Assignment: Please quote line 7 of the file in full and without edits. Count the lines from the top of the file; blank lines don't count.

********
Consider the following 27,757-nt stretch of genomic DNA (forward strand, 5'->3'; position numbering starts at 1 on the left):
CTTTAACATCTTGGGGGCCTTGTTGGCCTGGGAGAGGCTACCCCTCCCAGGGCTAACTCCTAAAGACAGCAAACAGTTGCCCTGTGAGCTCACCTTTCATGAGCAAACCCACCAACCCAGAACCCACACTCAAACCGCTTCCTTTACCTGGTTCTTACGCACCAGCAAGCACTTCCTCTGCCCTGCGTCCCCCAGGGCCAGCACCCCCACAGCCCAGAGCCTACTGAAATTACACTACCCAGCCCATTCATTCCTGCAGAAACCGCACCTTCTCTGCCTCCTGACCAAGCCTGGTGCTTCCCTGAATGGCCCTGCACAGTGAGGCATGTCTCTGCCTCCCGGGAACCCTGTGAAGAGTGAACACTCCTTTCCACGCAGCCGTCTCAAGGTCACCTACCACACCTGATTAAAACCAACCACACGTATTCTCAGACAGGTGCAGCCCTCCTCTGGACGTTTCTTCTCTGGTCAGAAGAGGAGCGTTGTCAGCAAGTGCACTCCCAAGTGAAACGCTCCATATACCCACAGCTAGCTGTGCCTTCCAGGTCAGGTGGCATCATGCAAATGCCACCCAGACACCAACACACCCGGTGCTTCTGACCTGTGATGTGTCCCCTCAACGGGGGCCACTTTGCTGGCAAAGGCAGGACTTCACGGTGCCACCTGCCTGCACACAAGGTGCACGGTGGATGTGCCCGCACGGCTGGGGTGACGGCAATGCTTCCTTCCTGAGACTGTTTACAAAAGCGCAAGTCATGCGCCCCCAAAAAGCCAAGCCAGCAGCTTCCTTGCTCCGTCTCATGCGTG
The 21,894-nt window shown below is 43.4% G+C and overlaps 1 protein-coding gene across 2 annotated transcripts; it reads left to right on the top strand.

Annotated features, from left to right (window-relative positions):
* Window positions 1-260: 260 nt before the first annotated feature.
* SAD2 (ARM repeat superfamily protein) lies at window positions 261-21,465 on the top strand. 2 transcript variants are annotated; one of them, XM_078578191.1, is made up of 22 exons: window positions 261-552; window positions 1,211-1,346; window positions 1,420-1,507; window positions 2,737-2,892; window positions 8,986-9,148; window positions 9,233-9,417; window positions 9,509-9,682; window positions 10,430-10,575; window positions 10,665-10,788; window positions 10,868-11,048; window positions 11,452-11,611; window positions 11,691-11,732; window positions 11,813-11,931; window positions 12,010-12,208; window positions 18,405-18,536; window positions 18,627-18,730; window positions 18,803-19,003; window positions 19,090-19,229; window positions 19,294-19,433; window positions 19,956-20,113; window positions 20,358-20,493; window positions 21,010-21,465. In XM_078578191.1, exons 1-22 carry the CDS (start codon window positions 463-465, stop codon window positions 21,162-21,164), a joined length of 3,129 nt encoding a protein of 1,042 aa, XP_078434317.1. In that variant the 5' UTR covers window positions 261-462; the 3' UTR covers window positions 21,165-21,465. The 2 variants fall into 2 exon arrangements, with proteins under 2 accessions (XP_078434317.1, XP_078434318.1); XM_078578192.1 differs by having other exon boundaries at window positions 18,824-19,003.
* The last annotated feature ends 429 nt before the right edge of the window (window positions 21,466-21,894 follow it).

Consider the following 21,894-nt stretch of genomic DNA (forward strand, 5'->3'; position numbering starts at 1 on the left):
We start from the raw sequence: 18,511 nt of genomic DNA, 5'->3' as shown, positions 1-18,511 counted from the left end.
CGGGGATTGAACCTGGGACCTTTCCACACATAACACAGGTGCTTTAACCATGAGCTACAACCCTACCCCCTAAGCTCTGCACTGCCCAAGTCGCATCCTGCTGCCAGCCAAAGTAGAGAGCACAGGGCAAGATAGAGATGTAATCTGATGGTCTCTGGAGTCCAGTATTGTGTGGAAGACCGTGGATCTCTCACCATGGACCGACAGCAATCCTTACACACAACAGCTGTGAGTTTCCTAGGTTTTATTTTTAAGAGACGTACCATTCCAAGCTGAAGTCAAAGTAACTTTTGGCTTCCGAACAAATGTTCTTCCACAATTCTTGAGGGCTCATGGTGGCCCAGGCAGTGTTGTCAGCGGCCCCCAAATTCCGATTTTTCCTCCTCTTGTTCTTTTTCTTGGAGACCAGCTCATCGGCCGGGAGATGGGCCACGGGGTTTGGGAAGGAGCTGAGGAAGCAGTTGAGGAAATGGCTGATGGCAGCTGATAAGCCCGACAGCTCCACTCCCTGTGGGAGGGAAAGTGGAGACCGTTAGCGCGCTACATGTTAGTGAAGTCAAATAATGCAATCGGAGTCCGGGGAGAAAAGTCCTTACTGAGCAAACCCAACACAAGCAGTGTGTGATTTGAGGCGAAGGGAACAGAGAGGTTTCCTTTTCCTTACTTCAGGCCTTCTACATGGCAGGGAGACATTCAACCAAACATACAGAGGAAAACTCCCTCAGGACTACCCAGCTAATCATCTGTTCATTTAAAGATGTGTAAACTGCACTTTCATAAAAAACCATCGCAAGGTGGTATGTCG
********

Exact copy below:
* The last annotated feature ends 429 nt before the right edge of the window (window positions 21,466-21,894 follow it).